For a man who meets the press so rarely, Mahmoud Ahmadinejad is anything but media shy.
At a press conference for foreign journalists yesterday, only his third since winning Iran's election last June, the Iranian President basked in the attention, grinning at the banks of photographers, swapping banter with reporters and eventually arguing with the local press over who should be allowed to answer questions.
He was sitting in front of a surreal backdrop, which showed a child's outstretched hand ending in a divine white glow from which fluttered several doves, set against a photograph of a huge pro-regime demonstration in Tehran. It was not clear if the glow was meant to signify world peace or the beneficence of nuclear technology.
Just days before Friday's UN Security Council deadline expires for Iran to end its uranium enrichment programme or face possible sanctions, the firebrand President was in expansive and defiant mood. He said Iran was not frightened of sanctions, threatened to quit the nuclear non-proliferation treaty and insisted Tehran would not make any concessions on its programme that could eventually result in the production of a nuclear weapon.
When a reporter for a US network asked if there were any concessions that would make Iran consider halting its uranium enrichment, he laughed and replied: "What concession could the international community make that would make your country give up its sovereignty?"
The theme of Western double standards played prominently in Mr Ahmadinejad's comments, particularly when he spoke about the Israeli-Palestinian conflict. His comments appeared to be aimed at Muslims around the world, whom he has courted assiduously during his nine months in power with strongly worded attacks on Israel and support for the Palestinians.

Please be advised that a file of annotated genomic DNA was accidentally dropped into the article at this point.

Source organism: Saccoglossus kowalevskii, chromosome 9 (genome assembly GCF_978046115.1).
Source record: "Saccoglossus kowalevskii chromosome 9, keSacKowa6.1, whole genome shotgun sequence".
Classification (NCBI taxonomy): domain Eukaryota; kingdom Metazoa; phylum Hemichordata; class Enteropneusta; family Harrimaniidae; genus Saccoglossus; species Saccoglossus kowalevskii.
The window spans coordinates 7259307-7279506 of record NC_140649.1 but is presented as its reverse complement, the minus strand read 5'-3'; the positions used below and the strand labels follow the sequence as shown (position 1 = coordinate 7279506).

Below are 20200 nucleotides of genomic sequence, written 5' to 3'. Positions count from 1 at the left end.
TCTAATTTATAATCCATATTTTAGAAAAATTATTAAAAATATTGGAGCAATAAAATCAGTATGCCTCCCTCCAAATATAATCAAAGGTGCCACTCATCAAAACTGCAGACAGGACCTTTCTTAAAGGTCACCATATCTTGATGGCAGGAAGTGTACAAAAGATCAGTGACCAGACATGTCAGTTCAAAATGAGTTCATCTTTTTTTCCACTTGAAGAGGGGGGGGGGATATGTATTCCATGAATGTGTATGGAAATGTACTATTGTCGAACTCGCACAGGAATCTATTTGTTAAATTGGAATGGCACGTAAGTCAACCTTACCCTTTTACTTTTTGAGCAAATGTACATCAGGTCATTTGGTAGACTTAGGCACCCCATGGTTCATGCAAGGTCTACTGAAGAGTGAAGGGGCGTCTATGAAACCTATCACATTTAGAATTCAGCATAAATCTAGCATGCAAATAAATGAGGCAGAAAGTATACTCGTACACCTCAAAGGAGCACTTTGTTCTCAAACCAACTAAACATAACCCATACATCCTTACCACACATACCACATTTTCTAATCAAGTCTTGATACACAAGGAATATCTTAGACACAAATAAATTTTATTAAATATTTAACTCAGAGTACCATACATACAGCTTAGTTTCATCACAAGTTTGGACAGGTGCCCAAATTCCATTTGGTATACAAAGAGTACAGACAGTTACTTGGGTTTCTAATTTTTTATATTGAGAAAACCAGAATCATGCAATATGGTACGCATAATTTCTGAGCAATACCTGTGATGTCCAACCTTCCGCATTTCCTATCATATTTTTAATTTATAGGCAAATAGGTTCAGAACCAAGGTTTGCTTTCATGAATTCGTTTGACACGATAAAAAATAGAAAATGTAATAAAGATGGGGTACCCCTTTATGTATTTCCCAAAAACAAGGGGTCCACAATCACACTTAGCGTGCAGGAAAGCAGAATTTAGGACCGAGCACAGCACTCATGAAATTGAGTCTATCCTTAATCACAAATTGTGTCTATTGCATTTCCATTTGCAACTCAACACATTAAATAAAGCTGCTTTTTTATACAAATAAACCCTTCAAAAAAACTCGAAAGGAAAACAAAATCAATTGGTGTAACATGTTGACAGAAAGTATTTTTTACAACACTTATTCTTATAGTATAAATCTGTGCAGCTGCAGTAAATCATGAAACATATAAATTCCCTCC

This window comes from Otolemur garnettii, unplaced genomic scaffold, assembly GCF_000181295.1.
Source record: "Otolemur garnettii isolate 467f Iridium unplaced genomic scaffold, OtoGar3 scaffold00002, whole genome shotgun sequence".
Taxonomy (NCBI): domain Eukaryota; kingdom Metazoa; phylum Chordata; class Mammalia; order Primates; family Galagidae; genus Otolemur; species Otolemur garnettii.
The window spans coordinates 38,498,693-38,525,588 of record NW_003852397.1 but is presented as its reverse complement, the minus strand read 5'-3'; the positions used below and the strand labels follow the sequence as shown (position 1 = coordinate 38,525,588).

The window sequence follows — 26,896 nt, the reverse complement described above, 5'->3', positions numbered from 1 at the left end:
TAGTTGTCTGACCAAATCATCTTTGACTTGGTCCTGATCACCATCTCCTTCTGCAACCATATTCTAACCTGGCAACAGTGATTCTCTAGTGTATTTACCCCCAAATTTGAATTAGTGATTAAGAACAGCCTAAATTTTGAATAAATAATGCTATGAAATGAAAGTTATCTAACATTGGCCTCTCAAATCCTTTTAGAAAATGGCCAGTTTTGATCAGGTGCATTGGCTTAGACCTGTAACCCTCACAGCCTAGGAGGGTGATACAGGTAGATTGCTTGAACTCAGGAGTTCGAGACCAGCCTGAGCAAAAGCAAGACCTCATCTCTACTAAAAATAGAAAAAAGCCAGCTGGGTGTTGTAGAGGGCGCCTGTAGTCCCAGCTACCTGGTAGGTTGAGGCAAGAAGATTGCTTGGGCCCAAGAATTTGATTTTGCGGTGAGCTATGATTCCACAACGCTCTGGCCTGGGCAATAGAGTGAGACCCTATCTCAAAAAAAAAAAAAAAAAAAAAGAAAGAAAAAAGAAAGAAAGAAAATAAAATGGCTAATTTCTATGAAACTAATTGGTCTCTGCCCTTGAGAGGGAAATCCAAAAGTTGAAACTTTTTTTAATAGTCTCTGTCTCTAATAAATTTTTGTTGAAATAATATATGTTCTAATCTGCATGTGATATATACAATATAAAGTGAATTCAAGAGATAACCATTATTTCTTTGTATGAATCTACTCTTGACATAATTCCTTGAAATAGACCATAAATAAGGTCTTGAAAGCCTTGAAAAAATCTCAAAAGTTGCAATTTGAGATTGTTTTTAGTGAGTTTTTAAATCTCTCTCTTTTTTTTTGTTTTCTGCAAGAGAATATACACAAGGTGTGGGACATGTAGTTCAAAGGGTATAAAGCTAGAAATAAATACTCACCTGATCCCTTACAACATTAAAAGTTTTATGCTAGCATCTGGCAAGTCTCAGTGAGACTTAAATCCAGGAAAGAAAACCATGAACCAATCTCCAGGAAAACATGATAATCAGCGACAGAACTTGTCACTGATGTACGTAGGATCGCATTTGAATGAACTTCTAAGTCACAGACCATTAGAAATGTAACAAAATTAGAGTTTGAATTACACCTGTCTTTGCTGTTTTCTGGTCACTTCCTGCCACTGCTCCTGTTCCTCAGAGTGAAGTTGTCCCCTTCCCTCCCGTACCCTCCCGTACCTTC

"At the time of the Second World War, anti-Semitism was rife in Europe," he said. "If you support the Jews, what was that all about? You made Europe unsafe for the Jews and they sought sanctuary in Palestine. Now they live in a land that does not belong to them."
Mr Ahmadinejad has drawn fierce criticism in the West for comments last October that cast doubt on the Holocaust and for saying that Israel should be "wiped off the map". Yesterday, he said: "We say that this fake regime [Israel] cannot logically continue to live."
He also addressed himself directly to the people of Germany and Austria, saying that they too were the victims of a historical injustice. "German people today are still making amends for a war they had no part of," he said. "Three generations later, what have the German people done to deserve this?"
German politicians have demanded that Iran be barred from playing in the World Cup in Germany this summer as a punishment for Mr Ahmadinejad's earlier comments about the Holocaust. Iran's first game will be played in Nuremberg.
Israel - which is the only Middle Eastern state to possess nuclear weapons - reacted strongly to Mr Ahmadinejad's comments. Without naming him, President Moshe Katsav said yesterday on the country's annual Holocaust memorial day: "I call on the Western world not to stand silently in the face of the nations that are trying to acquire nuclear weapons and preach for the destruction of the state of Israel."
The Israeli Defence Minister, Shaul Mofaz, said: "Of all the threats we face, Iran is the biggest. The world must not wait. It must do everything necessary on a diplomatic level in order to stop its nuclear activity ... Since Hitler we have not faced such a threat."Reuse content